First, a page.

‘The Impasse of the Latin American Left’: What did we learn from the Pink Tide?
A new book explores the region’s Pink Tide as a political, economic, and cultural phenomenon
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At the turn of the 21st century, Latin American politics experienced a surge in progressive movements, as popular uprisings for land and autonomy led to the election of left and center-left governments across the region. These progressive parties institutionalized social movements and established forms of state capitalism that sought to redistribute resources and challenge neoliberalism.
In The Impasse of the Latin American Left (Duke University Press, 2022), European historians Franck Gaudichaud, Massimo Modonesi, and Jeffery R. Webber explore the region’s 'Pink Tide' as a political, economic, and cultural phenomenon, and demonstrate that these governments failed to transform the underlying class structures of their societies or challenge the imperial strategies of the United States and China.
Now, as the Pink Tide has largely receded, the authors offer a portrait of this watershed period in Latin American history to evaluate the successes and failures of the left and to offer a clear-eyed account of the conditions that allowed for a right-wing resurgence.
“The authors view the radical 21st-century Latin American governments more favorably than those of the moderate left,” writes Steve Ellner, a retired professor at Venezuela’s Universidad de Oriente, in his book review for NACLA magazine. “They credit Chávez for being largely alone in achieving certain structural economic changes through expropriations. In contrast, Brazil, according to the authors, became a 'sub-imperial' power with 80% of its exports going elsewhere in the region in the form of 'industrialized products of high or (mostly) medium grade technology,' largely in return for natural resources and other primary products from its neighbors.”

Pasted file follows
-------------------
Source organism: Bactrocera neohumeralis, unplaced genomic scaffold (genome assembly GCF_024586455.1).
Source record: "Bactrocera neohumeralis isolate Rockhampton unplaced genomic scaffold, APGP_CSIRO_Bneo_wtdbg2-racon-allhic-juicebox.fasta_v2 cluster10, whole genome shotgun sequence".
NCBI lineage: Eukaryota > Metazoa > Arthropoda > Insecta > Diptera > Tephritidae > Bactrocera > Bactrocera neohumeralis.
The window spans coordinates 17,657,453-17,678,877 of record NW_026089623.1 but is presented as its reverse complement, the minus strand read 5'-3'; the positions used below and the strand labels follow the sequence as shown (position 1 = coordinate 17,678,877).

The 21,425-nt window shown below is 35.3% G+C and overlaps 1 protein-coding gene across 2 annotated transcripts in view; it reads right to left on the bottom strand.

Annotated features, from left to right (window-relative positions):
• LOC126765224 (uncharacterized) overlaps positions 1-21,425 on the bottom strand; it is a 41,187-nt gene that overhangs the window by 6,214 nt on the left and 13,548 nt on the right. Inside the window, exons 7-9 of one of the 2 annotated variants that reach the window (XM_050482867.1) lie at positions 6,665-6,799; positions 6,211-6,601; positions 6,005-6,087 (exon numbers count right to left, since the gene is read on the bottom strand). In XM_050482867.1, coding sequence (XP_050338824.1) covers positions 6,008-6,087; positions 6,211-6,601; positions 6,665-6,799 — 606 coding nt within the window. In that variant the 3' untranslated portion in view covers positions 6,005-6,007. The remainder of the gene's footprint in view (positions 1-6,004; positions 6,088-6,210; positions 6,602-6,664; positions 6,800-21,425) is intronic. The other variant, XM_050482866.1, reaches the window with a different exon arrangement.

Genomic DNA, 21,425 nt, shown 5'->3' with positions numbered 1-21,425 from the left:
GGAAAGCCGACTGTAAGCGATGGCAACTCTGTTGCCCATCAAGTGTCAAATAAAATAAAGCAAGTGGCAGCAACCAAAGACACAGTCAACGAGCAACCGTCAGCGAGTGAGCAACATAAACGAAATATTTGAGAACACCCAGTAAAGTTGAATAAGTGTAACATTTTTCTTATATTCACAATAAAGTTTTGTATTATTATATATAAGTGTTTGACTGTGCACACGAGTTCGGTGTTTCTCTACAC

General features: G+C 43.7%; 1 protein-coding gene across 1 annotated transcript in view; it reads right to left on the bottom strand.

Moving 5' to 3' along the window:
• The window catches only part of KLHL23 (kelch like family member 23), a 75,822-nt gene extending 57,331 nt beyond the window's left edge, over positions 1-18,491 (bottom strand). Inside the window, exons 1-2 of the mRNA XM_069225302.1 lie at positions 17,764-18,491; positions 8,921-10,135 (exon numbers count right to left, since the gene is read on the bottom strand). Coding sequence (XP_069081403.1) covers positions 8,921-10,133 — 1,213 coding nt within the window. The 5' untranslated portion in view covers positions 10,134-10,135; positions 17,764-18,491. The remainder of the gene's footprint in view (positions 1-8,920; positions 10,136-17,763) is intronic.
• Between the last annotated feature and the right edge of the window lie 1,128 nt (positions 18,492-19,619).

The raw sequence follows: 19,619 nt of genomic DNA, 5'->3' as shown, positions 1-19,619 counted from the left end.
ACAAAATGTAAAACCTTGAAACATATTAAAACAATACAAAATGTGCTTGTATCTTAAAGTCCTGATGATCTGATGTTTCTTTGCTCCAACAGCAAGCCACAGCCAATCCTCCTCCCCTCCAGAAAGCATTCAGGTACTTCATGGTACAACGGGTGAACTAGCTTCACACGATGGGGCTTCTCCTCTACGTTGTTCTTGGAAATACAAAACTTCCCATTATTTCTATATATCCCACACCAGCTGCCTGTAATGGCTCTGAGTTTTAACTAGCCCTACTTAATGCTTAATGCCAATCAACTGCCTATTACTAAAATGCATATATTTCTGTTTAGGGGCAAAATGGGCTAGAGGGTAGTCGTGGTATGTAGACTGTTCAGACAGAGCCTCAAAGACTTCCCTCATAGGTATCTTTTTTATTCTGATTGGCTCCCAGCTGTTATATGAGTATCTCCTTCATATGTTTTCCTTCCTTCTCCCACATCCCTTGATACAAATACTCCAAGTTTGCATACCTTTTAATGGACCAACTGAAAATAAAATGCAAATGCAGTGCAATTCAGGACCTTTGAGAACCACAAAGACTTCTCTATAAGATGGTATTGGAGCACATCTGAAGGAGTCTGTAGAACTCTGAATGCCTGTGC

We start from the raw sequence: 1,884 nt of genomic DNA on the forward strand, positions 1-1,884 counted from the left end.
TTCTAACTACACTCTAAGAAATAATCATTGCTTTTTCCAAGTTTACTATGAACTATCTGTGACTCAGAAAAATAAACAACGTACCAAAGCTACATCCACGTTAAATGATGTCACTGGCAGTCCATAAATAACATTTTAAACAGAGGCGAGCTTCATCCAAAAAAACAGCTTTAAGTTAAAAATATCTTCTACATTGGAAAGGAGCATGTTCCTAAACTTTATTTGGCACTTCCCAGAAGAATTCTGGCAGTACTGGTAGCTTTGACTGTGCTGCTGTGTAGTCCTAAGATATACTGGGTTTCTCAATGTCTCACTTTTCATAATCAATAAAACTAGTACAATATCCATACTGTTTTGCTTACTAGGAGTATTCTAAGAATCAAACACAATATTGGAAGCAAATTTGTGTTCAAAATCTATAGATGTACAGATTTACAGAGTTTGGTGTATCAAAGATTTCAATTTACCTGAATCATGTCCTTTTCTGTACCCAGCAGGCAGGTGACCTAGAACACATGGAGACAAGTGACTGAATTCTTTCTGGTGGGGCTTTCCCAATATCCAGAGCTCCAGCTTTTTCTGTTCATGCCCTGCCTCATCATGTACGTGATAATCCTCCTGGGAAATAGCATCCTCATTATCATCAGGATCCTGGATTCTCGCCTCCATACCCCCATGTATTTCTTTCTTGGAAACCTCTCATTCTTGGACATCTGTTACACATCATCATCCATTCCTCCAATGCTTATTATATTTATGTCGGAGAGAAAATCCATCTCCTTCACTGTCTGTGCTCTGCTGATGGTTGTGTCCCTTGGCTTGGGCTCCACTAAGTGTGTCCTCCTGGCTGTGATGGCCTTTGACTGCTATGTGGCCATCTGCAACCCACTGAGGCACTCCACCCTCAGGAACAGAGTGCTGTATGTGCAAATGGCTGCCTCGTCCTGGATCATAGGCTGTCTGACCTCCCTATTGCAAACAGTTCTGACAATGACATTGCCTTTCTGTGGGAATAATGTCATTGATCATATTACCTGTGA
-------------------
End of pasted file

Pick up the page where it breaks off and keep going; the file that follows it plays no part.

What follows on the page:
According to Ellner, the feature most emphasized in the book is the Pink Tide’s tight control and demobilization of social movements.
“Popular movements were essential elements in the rise to power of the Pink Tide," he added. In the case of Brazil and Bolivia, Lula and Morales emerged from them, and in Venezuela, Ecuador, and Argentina, they forced presidents out of power. “The book’s authors allege that Pink Tide governments and parties ended up taming and disciplining social movements and in other cases marginalizing them,” he concluded.
“We hope that our interpretation stimulates further analysis and critical assessment of the political experiences that disrupted the neoliberal order in Latin America and represented a watershed moment in history, particularly in the new context of the COVID,” the authors say in the book’s Introduction. “We hope that our interpretation stimulates further analysis and critical assessment of the political experiences that disrupted the neoliberal order in Latin America and represented a watershed moment in history, the consequences of which live on, and about which we need to reflect. The intellectual and political stakes could not be higher. The right—including the extreme-right—is in ascendance in the region, and in order to understand and to resist this phenomenon, it is necessary to evaluate as soberly and thoroughly as possible how the internal contradictions of the preceding era of progressive hegemony helped to make the right-wing resurgence possible.”
“In this important new book, Franck Gaudichaud, Massimo Modonesi, and Jeffery R. Webber provide a timely and incisive analysis of the left’s waning fortunes in Latin America over the past two decades. The limits of what they call progressivism in this convulsed region offer great lessons for popular struggles and left politics around the world,” wrote William I. Robinson, author of Global Civil War: Capitalism Post-Pandemic. “The study could not be more timely given the devastating impact that the crisis of global capitalism and the coronavirus pandemic have had on Latin America. A must-read for students of Latin America and for all those concerned with advancing genuinely transformative projects in the twenty-first century.”
About the authors
Franck Gaudichaud is a Professor of History and Latin American Studies at Universite Toulouse-Jean Jaurès.
Massimo Modonesi is a Professor of Sociology at Universidad Nacional Autónoma de México.
Jeffery R. Webber is an Associate Professor of Politics at York University.